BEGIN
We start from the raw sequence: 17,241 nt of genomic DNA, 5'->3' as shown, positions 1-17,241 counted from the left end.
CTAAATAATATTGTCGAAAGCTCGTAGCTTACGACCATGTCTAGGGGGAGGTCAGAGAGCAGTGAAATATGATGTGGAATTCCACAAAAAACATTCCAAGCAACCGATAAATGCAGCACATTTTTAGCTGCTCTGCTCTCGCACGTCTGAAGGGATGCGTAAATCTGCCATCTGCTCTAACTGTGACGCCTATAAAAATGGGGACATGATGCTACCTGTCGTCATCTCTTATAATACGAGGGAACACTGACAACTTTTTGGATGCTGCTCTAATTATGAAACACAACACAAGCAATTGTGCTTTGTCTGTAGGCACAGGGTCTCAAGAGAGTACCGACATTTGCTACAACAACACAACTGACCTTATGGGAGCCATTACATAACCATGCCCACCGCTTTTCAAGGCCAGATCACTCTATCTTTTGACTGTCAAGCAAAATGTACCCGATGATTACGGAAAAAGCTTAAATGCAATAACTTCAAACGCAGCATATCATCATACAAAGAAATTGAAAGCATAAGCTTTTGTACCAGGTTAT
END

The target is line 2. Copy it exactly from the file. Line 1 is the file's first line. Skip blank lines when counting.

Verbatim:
CTAAATAATATTGTCGAAAGCTCGTAGCTTACGACCATGTCTAGGGGGAGGTCAGAGAGCAGTGAAATATGATGTGGAATTCCACAAAAAACATTCCAAGCAACCGATAAATGCAGCACATTTTTAGCTGCTCTGCTCTCGCACGTCTGAAGGGATGCGTAAATCTGCCATCTGCTCTAACTGTGACGCCTATAAAAATGGGGACATGATGCTACCTGTCGTCATCTCTTATAATACGAGGGAACACTGACAACTTTTTGGATGCTGCTCTAATTATGAAACACAACACAAGCAATTGTGCTTTGTCTGTAGGCACAGGGTCTCAAGAGAGTACCGACATTTGCTACAACAACACAACTGACCTTATGGGAGCCATTACATAACCATGCCCACCGCTTTTCAAGGCCAGATCACTCTATCTTTTGACTGTCAAGCAAAATGTACCCGATGATTACGGAAAAAGCTTAAATGCAATAACTTCAAACGCAGCATATCATCATACAAAGAAATTGAAAGCATAAGCTTTTGTACCAGGTTAT